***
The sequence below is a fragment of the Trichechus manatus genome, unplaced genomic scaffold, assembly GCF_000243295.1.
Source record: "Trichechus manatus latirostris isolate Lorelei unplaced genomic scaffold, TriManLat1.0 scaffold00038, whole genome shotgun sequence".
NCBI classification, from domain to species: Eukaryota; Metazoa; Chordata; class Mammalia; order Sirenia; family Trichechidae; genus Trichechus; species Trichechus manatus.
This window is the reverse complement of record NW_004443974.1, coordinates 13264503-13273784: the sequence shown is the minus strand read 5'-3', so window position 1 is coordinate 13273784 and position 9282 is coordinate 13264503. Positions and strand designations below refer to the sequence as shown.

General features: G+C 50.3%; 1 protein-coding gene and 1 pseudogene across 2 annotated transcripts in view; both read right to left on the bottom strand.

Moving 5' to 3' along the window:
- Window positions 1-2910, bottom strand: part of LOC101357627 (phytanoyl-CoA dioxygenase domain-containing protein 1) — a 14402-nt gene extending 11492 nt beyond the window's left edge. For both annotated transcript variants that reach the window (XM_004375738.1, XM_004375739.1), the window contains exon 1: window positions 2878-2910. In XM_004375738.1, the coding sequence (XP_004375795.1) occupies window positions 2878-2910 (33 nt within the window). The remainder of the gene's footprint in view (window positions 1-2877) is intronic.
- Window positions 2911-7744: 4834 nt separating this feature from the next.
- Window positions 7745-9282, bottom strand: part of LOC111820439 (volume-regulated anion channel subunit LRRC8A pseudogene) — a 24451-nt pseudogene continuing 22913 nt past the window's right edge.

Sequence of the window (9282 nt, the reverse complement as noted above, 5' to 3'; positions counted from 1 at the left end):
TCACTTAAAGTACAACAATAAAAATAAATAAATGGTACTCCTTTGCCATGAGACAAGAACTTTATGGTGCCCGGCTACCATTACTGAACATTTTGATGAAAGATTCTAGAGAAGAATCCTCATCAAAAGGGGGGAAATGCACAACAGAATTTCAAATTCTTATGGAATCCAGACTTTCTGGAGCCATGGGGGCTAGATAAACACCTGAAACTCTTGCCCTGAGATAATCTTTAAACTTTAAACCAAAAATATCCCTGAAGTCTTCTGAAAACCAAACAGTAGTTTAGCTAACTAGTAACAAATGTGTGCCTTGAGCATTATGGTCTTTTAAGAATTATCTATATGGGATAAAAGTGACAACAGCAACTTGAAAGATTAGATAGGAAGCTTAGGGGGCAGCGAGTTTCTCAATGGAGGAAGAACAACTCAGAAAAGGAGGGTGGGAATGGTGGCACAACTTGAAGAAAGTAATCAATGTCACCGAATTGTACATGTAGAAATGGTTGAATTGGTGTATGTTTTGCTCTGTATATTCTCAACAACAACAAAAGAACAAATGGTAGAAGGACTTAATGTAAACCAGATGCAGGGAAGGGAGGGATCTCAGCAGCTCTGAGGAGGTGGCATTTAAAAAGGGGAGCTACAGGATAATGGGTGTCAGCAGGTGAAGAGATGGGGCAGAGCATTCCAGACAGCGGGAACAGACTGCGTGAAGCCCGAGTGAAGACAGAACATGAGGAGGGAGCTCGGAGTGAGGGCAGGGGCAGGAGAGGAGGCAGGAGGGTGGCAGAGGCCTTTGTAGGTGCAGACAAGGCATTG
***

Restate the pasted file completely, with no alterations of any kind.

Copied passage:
The sequence below is a fragment of the Trichechus manatus genome, unplaced genomic scaffold, assembly GCF_000243295.1.
Source record: "Trichechus manatus latirostris isolate Lorelei unplaced genomic scaffold, TriManLat1.0 scaffold00038, whole genome shotgun sequence".
NCBI classification, from domain to species: Eukaryota; Metazoa; Chordata; class Mammalia; order Sirenia; family Trichechidae; genus Trichechus; species Trichechus manatus.
This window is the reverse complement of record NW_004443974.1, coordinates 13264503-13273784: the sequence shown is the minus strand read 5'-3', so window position 1 is coordinate 13273784 and position 9282 is coordinate 13264503. Positions and strand designations below refer to the sequence as shown.

General features: G+C 50.3%; 1 protein-coding gene and 1 pseudogene across 2 annotated transcripts in view; both read right to left on the bottom strand.

Moving 5' to 3' along the window:
- Window positions 1-2910, bottom strand: part of LOC101357627 (phytanoyl-CoA dioxygenase domain-containing protein 1) — a 14402-nt gene extending 11492 nt beyond the window's left edge. For both annotated transcript variants that reach the window (XM_004375738.1, XM_004375739.1), the window contains exon 1: window positions 2878-2910. In XM_004375738.1, the coding sequence (XP_004375795.1) occupies window positions 2878-2910 (33 nt within the window). The remainder of the gene's footprint in view (window positions 1-2877) is intronic.
- Window positions 2911-7744: 4834 nt separating this feature from the next.
- Window positions 7745-9282, bottom strand: part of LOC111820439 (volume-regulated anion channel subunit LRRC8A pseudogene) — a 24451-nt pseudogene continuing 22913 nt past the window's right edge.

Sequence of the window (9282 nt, the reverse complement as noted above, 5' to 3'; positions counted from 1 at the left end):
TCACTTAAAGTACAACAATAAAAATAAATAAATGGTACTCCTTTGCCATGAGACAAGAACTTTATGGTGCCCGGCTACCATTACTGAACATTTTGATGAAAGATTCTAGAGAAGAATCCTCATCAAAAGGGGGGAAATGCACAACAGAATTTCAAATTCTTATGGAATCCAGACTTTCTGGAGCCATGGGGGCTAGATAAACACCTGAAACTCTTGCCCTGAGATAATCTTTAAACTTTAAACCAAAAATATCCCTGAAGTCTTCTGAAAACCAAACAGTAGTTTAGCTAACTAGTAACAAATGTGTGCCTTGAGCATTATGGTCTTTTAAGAATTATCTATATGGGATAAAAGTGACAACAGCAACTTGAAAGATTAGATAGGAAGCTTAGGGGGCAGCGAGTTTCTCAATGGAGGAAGAACAACTCAGAAAAGGAGGGTGGGAATGGTGGCACAACTTGAAGAAAGTAATCAATGTCACCGAATTGTACATGTAGAAATGGTTGAATTGGTGTATGTTTTGCTCTGTATATTCTCAACAACAACAAAAGAACAAATGGTAGAAGGACTTAATGTAAACCAGATGCAGGGAAGGGAGGGATCTCAGCAGCTCTGAGGAGGTGGCATTTAAAAAGGGGAGCTACAGGATAATGGGTGTCAGCAGGTGAAGAGATGGGGCAGAGCATTCCAGACAGCGGGAACAGACTGCGTGAAGCCCGAGTGAAGACAGAACATGAGGAGGGAGCTCGGAGTGAGGGCAGGGGCAGGAGAGGAGGCAGGAGGGTGGCAGAGGCCTTTGTAGGTGCAGACAAGGCATTG